Buddhist philosophy tells us that all personal unhappiness and interpersonal conflict lie in the "three poisons": craving, anger, and delusion. It also provides antidotes of astonishing psychological sophistication - which are now being confirmed by modern neuroscience. With new high-tech devices, scientists can peer inside the brain centers that calm the inner storms of rage and fear. They also can demonstrate that awareness-training strategies such as meditation strengthen emotional stability - and greatly enhance our positive moods.
The distinguished panel members report these recent findings and debate an exhilarating range of other topics: What role do destructive emotions play in human evolution? Are they "hardwired" in our bodies? Are they universal, or does culture determine how we feel? How can we nurture the compassion that is also our birthright? We learn how practices that reduce negativity have also been shown to bolster the immune system. Here, too, is an enlightened proposal for a school-based program of social and emotional learning that can help our children increase self-awareness, manage their anger, and become more empathetic.
Throughout, these provocative ideas are brought to life by the play of personalities, by the Dalai Lama's probing questions, and by his surprising sense of humor. Although there are no easy answers, these dialogues, which are part of a series sponsored by the Mind and Life Institute, chart an ultimately hopeful course. They are sure to spark discussion among educators, religious and political leaders, parents - and all people who seek peace for themselves and the world.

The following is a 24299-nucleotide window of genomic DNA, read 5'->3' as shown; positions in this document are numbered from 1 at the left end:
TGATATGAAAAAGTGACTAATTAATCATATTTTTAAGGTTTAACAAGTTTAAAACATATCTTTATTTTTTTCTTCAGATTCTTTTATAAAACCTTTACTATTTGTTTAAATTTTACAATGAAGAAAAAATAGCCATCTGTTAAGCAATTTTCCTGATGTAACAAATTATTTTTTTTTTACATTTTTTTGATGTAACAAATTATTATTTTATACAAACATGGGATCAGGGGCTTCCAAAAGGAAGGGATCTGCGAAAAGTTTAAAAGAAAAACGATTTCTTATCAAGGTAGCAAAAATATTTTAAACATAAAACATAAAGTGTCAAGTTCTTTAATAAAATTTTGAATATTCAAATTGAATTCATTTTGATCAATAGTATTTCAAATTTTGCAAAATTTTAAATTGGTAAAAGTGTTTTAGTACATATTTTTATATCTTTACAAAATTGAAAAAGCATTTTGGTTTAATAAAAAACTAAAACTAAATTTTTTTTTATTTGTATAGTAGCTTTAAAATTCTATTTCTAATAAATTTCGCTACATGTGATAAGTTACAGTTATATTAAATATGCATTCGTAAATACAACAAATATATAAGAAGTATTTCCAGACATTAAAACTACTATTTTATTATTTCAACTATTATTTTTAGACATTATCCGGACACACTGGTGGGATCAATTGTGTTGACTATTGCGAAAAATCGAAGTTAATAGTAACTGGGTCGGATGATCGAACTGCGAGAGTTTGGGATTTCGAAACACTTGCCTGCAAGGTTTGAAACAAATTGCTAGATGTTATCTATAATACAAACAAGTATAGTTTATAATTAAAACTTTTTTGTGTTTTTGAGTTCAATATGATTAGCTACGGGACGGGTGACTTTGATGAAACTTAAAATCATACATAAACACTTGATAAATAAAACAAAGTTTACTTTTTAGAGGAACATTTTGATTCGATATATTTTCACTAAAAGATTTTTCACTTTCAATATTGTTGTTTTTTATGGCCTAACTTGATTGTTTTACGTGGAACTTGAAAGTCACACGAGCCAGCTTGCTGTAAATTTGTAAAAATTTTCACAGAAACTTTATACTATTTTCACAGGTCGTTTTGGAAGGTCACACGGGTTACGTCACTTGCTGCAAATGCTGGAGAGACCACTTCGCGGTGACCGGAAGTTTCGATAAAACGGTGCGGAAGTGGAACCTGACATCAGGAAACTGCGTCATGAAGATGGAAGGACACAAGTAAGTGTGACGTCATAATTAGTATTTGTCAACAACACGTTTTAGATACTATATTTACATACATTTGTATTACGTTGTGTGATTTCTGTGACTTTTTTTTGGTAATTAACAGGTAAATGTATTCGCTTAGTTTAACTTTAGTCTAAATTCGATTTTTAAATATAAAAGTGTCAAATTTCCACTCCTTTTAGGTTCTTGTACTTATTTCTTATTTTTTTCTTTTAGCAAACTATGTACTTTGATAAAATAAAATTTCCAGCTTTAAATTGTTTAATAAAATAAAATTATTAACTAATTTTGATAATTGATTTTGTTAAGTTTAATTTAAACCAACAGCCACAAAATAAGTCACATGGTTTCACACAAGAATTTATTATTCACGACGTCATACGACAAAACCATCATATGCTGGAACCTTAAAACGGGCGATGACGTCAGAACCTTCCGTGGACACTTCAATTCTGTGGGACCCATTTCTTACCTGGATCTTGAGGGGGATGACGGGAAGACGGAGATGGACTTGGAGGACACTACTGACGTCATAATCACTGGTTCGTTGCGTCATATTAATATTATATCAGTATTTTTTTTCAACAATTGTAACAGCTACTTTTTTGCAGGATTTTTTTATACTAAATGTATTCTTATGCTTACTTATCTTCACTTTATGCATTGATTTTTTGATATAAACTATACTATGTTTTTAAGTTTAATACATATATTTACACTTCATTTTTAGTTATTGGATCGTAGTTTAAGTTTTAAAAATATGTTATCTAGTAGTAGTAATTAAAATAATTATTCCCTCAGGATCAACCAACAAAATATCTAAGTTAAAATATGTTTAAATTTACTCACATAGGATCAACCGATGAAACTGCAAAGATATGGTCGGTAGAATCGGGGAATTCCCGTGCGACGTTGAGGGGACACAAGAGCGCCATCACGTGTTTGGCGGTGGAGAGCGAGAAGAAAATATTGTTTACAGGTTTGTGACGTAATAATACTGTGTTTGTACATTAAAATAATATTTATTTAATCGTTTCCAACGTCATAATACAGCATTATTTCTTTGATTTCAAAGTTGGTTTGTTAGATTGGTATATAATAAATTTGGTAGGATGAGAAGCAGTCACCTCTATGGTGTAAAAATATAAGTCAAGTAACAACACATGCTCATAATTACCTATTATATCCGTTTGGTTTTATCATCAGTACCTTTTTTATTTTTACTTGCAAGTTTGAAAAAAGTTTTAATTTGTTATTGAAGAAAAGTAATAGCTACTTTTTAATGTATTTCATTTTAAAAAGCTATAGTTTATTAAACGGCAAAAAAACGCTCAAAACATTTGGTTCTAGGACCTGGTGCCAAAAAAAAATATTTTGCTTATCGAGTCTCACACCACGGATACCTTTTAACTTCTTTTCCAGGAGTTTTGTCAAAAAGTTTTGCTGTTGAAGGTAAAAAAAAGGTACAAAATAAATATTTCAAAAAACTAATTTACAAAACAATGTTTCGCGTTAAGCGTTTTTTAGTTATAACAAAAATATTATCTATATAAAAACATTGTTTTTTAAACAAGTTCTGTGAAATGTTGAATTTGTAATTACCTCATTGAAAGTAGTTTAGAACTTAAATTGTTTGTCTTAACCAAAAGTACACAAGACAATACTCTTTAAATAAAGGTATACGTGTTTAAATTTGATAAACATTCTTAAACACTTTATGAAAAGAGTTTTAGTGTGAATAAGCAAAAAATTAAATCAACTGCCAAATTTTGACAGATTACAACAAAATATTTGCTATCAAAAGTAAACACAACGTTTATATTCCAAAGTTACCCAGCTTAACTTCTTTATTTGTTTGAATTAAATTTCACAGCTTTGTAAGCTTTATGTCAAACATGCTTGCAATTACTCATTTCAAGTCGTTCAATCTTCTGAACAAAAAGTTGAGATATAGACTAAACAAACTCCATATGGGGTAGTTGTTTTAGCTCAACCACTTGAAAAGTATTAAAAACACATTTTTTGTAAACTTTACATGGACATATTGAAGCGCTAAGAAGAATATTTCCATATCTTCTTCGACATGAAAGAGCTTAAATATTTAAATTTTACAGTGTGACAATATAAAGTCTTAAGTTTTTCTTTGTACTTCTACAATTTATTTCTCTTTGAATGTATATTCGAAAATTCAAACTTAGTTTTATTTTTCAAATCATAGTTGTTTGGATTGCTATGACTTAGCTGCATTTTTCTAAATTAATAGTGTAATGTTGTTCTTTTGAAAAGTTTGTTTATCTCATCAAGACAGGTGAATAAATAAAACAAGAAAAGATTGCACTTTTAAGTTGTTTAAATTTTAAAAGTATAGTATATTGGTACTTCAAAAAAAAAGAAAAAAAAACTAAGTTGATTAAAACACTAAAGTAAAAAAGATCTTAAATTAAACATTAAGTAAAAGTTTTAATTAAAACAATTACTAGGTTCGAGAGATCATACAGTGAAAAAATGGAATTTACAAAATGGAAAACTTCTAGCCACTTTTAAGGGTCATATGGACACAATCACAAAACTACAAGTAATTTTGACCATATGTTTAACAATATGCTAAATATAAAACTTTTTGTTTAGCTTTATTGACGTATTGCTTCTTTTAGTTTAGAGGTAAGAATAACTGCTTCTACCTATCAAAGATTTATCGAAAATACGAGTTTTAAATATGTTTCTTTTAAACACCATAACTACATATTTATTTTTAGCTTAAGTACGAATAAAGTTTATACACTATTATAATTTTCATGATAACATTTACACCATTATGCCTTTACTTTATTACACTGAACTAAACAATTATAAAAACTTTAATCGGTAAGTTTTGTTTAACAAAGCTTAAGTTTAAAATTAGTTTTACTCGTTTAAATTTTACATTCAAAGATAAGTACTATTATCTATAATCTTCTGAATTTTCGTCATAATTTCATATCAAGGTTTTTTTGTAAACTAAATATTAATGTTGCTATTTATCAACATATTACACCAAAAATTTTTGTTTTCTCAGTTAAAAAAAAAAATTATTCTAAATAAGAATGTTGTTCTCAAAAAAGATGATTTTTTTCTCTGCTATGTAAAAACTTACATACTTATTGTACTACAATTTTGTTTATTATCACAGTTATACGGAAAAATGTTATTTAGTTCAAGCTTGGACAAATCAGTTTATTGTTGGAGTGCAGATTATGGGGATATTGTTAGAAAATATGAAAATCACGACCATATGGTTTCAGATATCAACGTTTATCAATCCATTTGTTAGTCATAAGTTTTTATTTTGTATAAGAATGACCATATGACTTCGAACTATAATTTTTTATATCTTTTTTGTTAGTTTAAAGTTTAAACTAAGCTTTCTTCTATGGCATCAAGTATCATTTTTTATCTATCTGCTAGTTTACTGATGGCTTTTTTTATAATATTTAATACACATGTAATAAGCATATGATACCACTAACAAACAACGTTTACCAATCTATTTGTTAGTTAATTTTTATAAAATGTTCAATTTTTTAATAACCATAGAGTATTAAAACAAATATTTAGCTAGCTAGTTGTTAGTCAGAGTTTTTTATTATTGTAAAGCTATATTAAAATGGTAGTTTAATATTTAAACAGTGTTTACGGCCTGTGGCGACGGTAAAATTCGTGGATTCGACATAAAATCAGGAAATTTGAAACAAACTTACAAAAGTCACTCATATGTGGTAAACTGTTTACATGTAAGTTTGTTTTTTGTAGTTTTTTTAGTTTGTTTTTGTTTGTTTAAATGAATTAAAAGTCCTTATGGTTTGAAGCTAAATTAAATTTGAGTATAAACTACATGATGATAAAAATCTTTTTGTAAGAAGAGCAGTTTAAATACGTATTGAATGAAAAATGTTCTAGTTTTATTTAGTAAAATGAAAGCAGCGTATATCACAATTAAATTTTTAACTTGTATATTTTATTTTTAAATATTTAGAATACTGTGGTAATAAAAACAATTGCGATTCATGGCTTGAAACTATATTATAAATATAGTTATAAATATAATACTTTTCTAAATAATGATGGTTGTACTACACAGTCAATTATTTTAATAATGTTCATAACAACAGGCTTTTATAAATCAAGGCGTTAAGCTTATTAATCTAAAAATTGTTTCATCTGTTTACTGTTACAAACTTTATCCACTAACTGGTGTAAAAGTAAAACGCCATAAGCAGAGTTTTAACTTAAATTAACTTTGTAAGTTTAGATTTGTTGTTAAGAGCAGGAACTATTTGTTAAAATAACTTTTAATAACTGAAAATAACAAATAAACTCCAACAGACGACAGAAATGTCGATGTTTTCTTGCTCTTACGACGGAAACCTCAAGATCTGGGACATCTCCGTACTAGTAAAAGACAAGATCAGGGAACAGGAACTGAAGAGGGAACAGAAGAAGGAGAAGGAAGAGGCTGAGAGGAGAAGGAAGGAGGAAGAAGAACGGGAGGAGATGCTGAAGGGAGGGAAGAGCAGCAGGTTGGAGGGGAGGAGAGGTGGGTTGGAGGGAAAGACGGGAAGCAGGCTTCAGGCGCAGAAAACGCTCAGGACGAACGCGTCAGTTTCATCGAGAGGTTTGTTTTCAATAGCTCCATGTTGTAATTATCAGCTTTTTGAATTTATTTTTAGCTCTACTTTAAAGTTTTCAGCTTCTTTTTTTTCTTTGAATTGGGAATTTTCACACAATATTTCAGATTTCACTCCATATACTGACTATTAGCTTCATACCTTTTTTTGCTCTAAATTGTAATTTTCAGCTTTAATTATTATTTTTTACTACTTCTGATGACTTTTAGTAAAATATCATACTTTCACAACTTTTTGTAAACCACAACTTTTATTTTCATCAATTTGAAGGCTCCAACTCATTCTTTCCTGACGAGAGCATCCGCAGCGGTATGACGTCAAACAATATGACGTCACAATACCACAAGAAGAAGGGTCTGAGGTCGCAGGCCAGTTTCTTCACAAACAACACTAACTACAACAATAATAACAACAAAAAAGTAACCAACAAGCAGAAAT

Customer ReviewsSee All
A friend called me today and asked if I could recommend something that might help her with the anger she has been struggling with? Without hesitation I referred her to this book in the audio format.
It has been well over a decade since I stumbled onto Daniel Goldman's dialogue with the Dalai Lama and a host of brilliant personalities. Although the neuroscience that was presented (in an engaging thought provoking style), was just in it's infancy at the turn of the millennium, the insight of the narrative dialogue tapped into well over a millennium of searching for peace, that had and still remains absent for an overwhelming majority of westerners.
Reaching back through history to be human has always meant an inevitable struggle with our inner voice. Regardless of the Scientific how or the Philosophical why, the insight contained in this remarkable meeting of west and east illuminates the path to inner peace through self awareness.
Interesting subject matter, poor storytelling
I'm keenly interested in topics related to the Dalai Lama. Intrigued by the description of this book - I bought it. Alas, it's written as if it's an article for Scientific American. The approach, findings, and learnings are interesting - but it's a tough "listen" as the writing style doesn't lend itself easily to audio format.